Gil
  9. Leif Oh

    Leif Oh Member

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    What a vast improvement on the original! Great hope for future models. A most worthwhile effort indeed! - Leif
  10. Leif Oh

    Leif Oh Member

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    What a vast improvement on the original! Great hope for future models. A most worthwhile effort indeed! - Leif
  11. Bowdenja

    Bowdenja Active Member

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    Very remarkable indeed!

    How does it look printed-out?

    I know everybodies printers are different, but could you print a 'before and after' and let us see the difference? The side-by-side comparison would be very enlightning, I think.

    Again Gil fantastic work, thanks for the tutorial.

    john
  12. Bowdenja

    Bowdenja Active Member

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    Very remarkable indeed!

    How does it look printed-out?

    I know everybodies printers are different, but could you print a 'before and after' and let us see the difference? The side-by-side comparison would be very enlightning, I think.

    Again Gil fantastic work, thanks for the tutorial.

    john
  13. Leif Oh

    Leif Oh Member

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    Oh, but the process of printing and scanning/photographing and comparing with a non-printed/scanned original is most unfair! This is what I discovered when telling the story of the Storch recolouring. Printing is the one step in the process when you really loose quality! Since Gil hasn't a printed original to compare with in the first place, it will be unfair any way you turn. Let's just compare with the scan of the original, supplied earlier in this thread, and the comparison will be in Gil's favour hands down! (At least until one of us builds a model using the technique in comparison with the same model from a factory-supplied alu printed skin.)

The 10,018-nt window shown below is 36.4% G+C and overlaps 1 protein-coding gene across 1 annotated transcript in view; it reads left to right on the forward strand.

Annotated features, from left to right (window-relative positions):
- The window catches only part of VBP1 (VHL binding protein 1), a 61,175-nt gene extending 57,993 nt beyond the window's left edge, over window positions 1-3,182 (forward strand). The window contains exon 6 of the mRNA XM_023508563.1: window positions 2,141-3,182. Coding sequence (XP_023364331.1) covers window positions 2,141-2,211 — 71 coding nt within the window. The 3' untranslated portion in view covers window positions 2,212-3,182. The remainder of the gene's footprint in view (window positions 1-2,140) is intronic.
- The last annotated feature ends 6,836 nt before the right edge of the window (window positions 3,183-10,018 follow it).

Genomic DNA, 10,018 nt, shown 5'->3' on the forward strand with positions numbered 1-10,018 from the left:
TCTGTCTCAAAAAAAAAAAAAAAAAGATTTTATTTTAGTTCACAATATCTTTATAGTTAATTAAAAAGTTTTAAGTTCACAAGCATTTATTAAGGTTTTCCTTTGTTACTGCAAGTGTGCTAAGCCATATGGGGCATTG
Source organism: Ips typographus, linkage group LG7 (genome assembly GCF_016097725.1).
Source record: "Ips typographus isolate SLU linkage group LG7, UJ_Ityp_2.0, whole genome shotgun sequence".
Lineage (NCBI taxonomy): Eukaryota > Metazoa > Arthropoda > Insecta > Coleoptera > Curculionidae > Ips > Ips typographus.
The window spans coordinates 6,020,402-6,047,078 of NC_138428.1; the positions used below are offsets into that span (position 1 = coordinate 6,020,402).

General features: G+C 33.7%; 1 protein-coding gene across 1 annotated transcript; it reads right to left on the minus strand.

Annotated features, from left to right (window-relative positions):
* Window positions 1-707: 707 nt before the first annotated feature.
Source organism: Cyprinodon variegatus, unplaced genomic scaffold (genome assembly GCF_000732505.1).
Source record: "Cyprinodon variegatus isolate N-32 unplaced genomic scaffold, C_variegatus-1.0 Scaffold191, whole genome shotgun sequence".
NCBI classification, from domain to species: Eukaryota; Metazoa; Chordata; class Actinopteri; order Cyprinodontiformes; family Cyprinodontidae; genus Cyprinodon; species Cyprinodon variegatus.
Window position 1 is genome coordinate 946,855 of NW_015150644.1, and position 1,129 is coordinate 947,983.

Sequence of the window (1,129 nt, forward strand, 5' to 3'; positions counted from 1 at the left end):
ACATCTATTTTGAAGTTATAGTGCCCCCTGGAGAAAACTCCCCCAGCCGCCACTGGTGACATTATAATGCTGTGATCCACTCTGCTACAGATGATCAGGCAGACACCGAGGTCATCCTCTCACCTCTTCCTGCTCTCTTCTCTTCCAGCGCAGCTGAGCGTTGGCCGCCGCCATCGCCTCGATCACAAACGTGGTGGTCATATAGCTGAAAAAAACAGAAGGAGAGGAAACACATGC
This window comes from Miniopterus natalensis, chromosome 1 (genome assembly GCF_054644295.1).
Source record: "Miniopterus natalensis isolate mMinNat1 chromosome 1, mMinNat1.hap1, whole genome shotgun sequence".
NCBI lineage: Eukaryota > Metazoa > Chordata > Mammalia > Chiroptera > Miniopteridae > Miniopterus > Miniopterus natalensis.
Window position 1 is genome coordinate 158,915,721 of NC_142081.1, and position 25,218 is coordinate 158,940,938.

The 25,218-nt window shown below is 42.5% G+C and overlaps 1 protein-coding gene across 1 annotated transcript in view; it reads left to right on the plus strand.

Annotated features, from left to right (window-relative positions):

My bet is with Gil's effort, even compared to factory-supplied alu-skin.

    Leif
  14. Leif Oh

    Leif Oh Member

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    Oh, but the process of printing and scanning/photographing and comparing with a non-printed/scanned original is most unfair! This is what I discovered when telling the story of the Storch recolouring. Printing is the one step in the process when you really loose quality! Since Gil hasn't a printed original to compare with in the first place, it will be unfair any way you turn. Let's just compare with the scan of the original, supplied earlier in this thread, and the comparison will be in Gil's favour hands down! (At least until one of us builds a model using the technique in comparison with the same model from a factory-supplied alu printed skin.)

    My bet is with Gil's effort, even compared to factory-supplied alu-skin.

    Leif
  15. Gil

    Gil Active Member

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    Outcome

    Update:

    I happen to agree with Leif. Artifacts that enter through digital processes lose the reality of the original work. That's why repainting can boost a drab scan back to life and with a setting not thought of by the original designer. To the modeler, though, that realism is what's strived for. Enter the art of painting the reflected World in an aluminum skin...,

    The image below is the result of printing out Leif's original and the recolored art of that image. Both were printed on Kromekote Inkjet Presentation Paper (super matte finish, 95 brightness, 8 mil calibre, 151 g/m2) with a Canon i560. A digital photograph was then taken of both sitting side by side in the noon sun, cropped, levels adjusted and processed for the Web. Your comments?....,

    Gil
  16. Gil

    Gil Active Member

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    Outcome

    Update:

    I happen to agree with Leif. Artifacts that enter through digital processes lose the reality of the original work. That's why repainting can boost a drab scan back to life and with a setting not thought of by the original designer. To the modeler, though, that realism is what's strived for. Enter the art of painting the reflected World in an aluminum skin...,

    The image below is the result of printing out Leif's original and the recolored art of that image. Both were printed on Kromekote Inkjet Presentation Paper (super matte finish, 95 brightness, 8 mil calibre, 151 g/m2) with a Canon i560. A digital photograph was then taken of both sitting side by side in the noon sun, cropped, levels adjusted and processed for the Web. Your comments?....,

    Gil
  17. Bowdenja

    Bowdenja Active Member

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    WOW!!

    Really I said something else but I can not type it here
  18. Bowdenja

    Bowdenja Active Member

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    WOW!!

    Really I said something else but I can not type it here
  19. barry

    barry Active Member

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    Yea I'd go along with that John quite incredible change. Thankfully ships are rarely made from ali

    barry
  20. barry

    barry Active Member

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    Yea I'd go along with that John quite incredible change. Thankfully ships are rarely made from ali

    barry